As the Red Cross flag came to have a universally understood meaning, so Roerich created an emblem for his own ideals concerning the importance of art. He felt that great architecture, particularly religious buildings, art galleries and so on, were part of a collective world treasure that should be protected in times of warfare. He sought to create an image that could be displayed to signify such heritage and then to persuade governments to agree to its principles. It was an idea that had come to him during the Great War and he had managed to communicate something of it to the Tsar and some foreign governments but with no tangible result.
Three spheres within a circle came to represent religion, art, and science, encompassed by the circle of culture or, alternatively, the past, present, and future achievements of humanity guarded within the circle of eternity.
He found the image was ancient and widespread. In India it was considered a sign of happiness. He found it on a medieval Madonna, a Templar coat of arms, on Russian icons, on rocks in Mongolia, on breast ornaments of Himalayan people, Neolithic pottery, Buddhist banners. It’s interesting to contrast Roerich’s logging of this symbol and the use he made of it with another ancient image that had become increasingly noticeable and was being put to modern use: the swastika.
The three-sphere imagery is known to those familiar with Glastonbury history. In the time preceding the Roman occupation, a century long Iron Age ‘lake village’, or perhaps more accurately, swamp village, existed near the present town. A fifteen year excavation of it began in 1892, revealing the best-preserved Iron Age settlement in Europe.
Amongst numerous archaeological finds that gave a detailed look at the life there, the most notable was a bronze bowl decorated with a ring of three-stud clusters. The artefact achieved sufficient fame for a replica to be gifted to the Prince of Wales, the future George V when he visited the site in 1909. Celtic Europe had widespread trading links. Amber was imported from the Baltic region, probably through intermediaries. I’m happy to feel at least a nuance in the airwaves concerning connections between the sources of Roerich’s imagery and our local example.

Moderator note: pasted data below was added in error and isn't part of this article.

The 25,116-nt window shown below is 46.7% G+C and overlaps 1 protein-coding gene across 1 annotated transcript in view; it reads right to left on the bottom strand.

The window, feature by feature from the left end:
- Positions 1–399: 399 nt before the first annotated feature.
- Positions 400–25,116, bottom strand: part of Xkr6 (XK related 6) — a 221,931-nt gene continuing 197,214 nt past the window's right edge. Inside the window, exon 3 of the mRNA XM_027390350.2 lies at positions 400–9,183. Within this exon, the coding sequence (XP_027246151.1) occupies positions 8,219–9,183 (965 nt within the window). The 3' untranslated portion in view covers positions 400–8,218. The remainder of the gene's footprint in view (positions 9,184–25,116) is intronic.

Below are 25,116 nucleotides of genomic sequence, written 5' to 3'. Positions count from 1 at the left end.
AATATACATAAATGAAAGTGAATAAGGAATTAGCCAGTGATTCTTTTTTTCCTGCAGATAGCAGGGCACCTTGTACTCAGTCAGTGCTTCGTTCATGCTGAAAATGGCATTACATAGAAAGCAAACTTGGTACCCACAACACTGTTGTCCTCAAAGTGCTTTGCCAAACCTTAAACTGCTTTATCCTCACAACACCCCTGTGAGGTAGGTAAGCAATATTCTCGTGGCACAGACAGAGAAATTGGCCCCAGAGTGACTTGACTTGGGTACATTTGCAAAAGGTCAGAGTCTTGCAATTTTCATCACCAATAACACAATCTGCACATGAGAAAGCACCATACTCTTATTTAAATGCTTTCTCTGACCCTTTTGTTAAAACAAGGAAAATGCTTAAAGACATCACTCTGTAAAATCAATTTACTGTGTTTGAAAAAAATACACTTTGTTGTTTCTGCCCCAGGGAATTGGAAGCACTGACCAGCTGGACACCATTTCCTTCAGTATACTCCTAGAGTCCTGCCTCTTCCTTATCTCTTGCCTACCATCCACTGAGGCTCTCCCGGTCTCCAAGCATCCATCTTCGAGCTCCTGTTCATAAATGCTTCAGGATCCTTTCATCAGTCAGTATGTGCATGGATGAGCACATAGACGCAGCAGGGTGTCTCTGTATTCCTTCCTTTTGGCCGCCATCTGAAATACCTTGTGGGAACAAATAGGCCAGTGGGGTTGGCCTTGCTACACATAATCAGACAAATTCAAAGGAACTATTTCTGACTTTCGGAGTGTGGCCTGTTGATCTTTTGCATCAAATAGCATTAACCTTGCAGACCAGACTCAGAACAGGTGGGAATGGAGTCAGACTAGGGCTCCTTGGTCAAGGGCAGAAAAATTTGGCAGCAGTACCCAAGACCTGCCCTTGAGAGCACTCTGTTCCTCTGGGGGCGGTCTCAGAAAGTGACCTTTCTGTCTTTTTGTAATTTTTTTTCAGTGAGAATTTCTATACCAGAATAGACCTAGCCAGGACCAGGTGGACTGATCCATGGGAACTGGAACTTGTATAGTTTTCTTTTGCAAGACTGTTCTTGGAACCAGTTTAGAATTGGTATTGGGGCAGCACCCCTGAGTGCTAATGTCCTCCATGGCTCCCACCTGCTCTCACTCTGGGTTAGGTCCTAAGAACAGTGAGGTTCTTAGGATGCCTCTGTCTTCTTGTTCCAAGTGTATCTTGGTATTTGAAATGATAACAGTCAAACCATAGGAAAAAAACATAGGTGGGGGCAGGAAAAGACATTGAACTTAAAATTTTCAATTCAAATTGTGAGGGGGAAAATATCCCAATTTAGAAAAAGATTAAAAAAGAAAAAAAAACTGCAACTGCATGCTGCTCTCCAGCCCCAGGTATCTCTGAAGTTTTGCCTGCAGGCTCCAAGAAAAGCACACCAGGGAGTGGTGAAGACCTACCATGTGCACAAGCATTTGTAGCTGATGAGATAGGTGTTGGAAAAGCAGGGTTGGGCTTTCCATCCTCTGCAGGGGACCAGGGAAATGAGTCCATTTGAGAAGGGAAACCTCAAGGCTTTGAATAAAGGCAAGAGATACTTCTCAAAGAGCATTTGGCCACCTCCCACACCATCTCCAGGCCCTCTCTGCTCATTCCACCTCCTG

A Banner of Peace committee was founded in 1929. It had representatives in New York, Paris, and Bruges and was supported by some notable luminaries of the time such as Bernard Shaw, Einstein, and HG Wells.
The 1932 Madonna Oriflamma became one of Roerich’s most famous works. It showed a Renaissance style Madonna holding the Banner of Peace. To Roerich, women are the disseminators and guardians of universal culture and beauty, bearers of the Banner of Peace. In 1935 the Peace Pact was signed in the presence of President Roosevelt by the USA and representatives of the Central and South American countries.
The world-historical process was against the initiative as the Nazis would soon demonstrate. Roerich died in 1947 but the ideals of the Peace Pact endured and resurged. The Banner has been displayed from a number of mountain peaks, including Everest. It has been taken to both North and South Poles. After his epochal first space flight around the planet, Yuri Gagarin said the view brought to mind a Roerich painting. In 1990 the Banner of Peace was taken on board the Mir space-station. It was up there for six months and during one extraordinary nine day period was placed outside. In 1997 it returned again to Mir.
In 2018 the cover of my book William Blake and the Glastonbury Gnosis, published as part of the first Glastonbury William Blake Festival, featured an image rendered by artist Yuri Leitch that I had conceived of, blending the Madonna Oriflamma with Our Lady of Glastonbury as seen in a statue from the local Catholic Church. The book included an overview of Roerich’s work.